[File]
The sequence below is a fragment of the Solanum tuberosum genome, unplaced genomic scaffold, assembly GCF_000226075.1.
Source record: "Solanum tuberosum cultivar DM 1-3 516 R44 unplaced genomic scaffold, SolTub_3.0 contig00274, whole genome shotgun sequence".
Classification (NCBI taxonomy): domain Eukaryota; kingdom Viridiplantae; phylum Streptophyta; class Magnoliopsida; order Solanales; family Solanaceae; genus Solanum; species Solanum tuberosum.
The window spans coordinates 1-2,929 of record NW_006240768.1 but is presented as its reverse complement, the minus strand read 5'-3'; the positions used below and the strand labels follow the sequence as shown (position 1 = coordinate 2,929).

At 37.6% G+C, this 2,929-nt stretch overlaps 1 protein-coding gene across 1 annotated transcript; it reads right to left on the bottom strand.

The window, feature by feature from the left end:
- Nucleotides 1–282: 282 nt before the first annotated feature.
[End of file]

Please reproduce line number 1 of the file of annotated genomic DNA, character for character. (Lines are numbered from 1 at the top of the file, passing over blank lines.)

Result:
The sequence below is a fragment of the Solanum tuberosum genome, unplaced genomic scaffold, assembly GCF_000226075.1.